OR WAIT null SECS
Having spent my entire career in dentistry; different roles and responsibilities have allowed me to develop an appreciation of all areas of the dental practice and see how everyone must work together to create a both a positive working environment and patient experience.
Having spent my entire career in dentistry; different roles and responsibilities have allowed me to develop an appreciation of all areas of the dental practice and see how everyone must work together to create a both a positive working environment and patient experience. Today’s electronic health record (EHR) can be an important part of that work environment; bringing together clinical information, financial data, practice management systems and patient communications under one umbrella.
Because there are many misconceptions about EHRs and what they can do for a dental practice, I would like to clear the air and set some of the facts straight.
Myth: There is no demand to implement electronic health records (EHRs).
Fact: Many dental schools, dental hygiene and dental assisting programs across the country have implemented or are implementing EHRs because they are considered to be a standard, and may also be part of their program accreditation requirements. Therefore, more and more graduating dentists, assistants and hygienists are most familiar with EHRs as the way to document patient information. This can create a barrier between dental offices not yet implementing EHRs and new dental professionals leaving school and joining the workforce. Practices without a fully functioning EHR system may be compromised in attracting these new associates and team members if they are not utilizing this technology.
Additionally, patients are looking for EHRs in dental practices. They have grown accustomed to the technology in medicine and to see it expand into other areas of healthcare is a natural occurrence.
Myth: EHR implementation is expensive.
Fact: Many certified products (listed on the ONC website) have become very affordable because EHRs are very quickly becoming the industry standard. Competition among software companies is also forcing the prices down, making many systems’ price tag within reach of even the solo dental practice.
Continue to page two for more...
Myth: EHR implementation is going to solve all of a practice’s issues.
Fact: An EHR will resolve some practice issues right away, but it will also uncover other matters that may not have presented themselves previously. EHR implementation will often make a practice run more efficiently, and force more organized record keeping behavior. A customary improvement is with legibility. Think about how often you may struggle to read someone else’s record entry - if not your own? It is important to keep a realistic approach – an EHR can’t fix everything, but it can show you where you may need to focus your organizational efforts.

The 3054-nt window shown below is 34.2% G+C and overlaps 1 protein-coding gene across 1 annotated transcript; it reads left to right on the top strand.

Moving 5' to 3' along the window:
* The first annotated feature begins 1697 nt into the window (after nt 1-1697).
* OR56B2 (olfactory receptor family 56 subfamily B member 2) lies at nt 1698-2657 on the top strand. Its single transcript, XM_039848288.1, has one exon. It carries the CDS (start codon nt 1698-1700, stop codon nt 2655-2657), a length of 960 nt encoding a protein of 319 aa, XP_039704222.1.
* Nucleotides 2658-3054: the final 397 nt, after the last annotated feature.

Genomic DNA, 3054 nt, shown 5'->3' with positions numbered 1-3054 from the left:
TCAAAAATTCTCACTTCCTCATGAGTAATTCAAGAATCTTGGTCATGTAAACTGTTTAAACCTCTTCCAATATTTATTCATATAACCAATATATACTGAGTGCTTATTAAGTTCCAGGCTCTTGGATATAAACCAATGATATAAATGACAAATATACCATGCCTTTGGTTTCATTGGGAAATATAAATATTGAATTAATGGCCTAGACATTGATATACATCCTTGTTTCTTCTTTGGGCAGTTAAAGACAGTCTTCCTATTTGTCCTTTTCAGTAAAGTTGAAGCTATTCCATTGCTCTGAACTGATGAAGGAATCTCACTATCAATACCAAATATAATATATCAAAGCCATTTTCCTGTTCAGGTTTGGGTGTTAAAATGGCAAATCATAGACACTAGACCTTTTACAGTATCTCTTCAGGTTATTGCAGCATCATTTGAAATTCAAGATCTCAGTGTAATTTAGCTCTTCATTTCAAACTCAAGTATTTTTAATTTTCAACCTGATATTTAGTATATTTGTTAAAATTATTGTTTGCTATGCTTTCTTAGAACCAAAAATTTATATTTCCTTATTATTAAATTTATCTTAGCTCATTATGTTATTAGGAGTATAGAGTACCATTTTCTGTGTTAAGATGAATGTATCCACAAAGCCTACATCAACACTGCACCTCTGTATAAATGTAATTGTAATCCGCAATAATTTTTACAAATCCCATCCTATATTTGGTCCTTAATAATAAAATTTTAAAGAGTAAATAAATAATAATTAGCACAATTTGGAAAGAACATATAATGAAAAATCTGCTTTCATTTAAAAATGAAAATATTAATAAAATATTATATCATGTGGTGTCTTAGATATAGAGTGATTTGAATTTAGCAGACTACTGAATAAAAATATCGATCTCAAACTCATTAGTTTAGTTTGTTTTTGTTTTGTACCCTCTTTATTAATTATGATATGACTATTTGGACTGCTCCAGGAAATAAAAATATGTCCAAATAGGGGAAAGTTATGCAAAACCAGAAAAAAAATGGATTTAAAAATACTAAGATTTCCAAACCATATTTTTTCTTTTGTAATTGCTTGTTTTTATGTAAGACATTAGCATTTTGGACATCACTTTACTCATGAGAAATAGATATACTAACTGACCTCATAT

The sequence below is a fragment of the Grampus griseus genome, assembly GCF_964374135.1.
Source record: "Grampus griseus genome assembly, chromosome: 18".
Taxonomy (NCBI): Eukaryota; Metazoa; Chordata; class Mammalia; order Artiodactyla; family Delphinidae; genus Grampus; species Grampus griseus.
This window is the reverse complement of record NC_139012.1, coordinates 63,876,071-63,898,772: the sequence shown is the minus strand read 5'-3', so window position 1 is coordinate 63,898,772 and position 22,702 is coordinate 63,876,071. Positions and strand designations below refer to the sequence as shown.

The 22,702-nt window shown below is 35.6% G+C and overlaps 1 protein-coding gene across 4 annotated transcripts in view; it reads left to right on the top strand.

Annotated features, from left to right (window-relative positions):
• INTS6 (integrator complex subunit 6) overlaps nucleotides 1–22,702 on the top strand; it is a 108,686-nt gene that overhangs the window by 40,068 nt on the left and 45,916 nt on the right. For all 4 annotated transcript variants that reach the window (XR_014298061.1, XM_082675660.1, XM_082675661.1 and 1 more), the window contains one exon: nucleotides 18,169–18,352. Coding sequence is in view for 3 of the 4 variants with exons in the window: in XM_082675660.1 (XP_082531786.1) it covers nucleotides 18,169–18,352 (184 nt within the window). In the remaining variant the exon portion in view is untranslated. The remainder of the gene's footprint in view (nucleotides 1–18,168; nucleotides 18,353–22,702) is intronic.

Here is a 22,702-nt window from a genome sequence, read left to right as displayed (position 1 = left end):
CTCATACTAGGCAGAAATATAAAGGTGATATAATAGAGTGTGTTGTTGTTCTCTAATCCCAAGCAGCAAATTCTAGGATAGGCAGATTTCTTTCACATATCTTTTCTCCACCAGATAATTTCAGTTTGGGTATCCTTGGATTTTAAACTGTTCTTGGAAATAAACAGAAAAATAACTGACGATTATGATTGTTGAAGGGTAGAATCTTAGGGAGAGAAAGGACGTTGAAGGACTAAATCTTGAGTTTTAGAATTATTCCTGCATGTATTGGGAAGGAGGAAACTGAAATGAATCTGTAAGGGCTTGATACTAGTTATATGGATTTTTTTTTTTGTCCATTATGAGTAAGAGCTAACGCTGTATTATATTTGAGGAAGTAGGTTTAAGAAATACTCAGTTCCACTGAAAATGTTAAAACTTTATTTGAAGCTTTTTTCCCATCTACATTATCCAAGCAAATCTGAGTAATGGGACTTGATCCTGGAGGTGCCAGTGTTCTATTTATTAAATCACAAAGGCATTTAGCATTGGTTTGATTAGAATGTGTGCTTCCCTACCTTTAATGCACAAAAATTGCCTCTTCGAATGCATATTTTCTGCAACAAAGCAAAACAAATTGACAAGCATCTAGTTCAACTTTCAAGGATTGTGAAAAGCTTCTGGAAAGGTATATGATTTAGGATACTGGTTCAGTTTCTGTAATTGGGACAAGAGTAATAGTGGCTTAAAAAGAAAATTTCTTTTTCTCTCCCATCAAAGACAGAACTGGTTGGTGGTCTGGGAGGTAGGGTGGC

Myth: EHRs cause dental professionals to focus on the computer screen rather than the patient, creating poor patient communication.
Fact: EHRs actually encourage more communication with patients. While there may be a learning curve, EHRs can integrate seamlessly with many different practice management software systems that subsequently serve as an educational tool, allowing dentists and team members to share information directly with patients while chairside. These educational tools, such as the CAESY Cloud patient education system, put dental terminology in an easy-to-understand format, allowing practitioners to more effectively communicate with patients.
Myth: Installing an EHR in your practice will make you compliant with regulatory standards or future mandates.
Fact: Simply installing an EHR system does not make your practice compliant – your practice must install or upgrade systems to certified health IT products (ONC website). Make sure you implement software from your vendor as it is updated. It is typically not the responsibility of the EHR supplier to ensure you are compliant – the accountability falls on the practice.
Continue to page three for more...
Myth: Data stored in an EHR presents major security risks.
Fact: Regulations have very strict standards for electronic records protection, beyond what is possible with paper documents. Strict login requirements monitor when a user attempts and gains access, and tracks where they navigate within the system. All trails are documented so you can verify dental records are only being viewed by authorized personnel.
Sophisticated back-up systems meet requirements safely and securely. If ever needed, newer technology can restore data quickly and provides protection from natural disasters, fires and floods beyond what would destroy paper documents.
Although the majority of dental practices are not currently mandated to utilize EHR systems, to be a viable participant in overall healthcare we need to be headed in that direction. EHR implementation has become a standard for the future. Practices in need should research various certified EHR systems on the market and utilize the resources provided by many of the companies or private consultants, such as Eaglesoft by Patterson Dental. It is, in my opinion, one of the most user-friendly software systems on the market. The Eaglesoft support team works with your dental practice from start to finish, offering the support you need to complete your transition.
Don’t be overwhelmed by the future – ultimately, an EHR will help set your practice up for future success.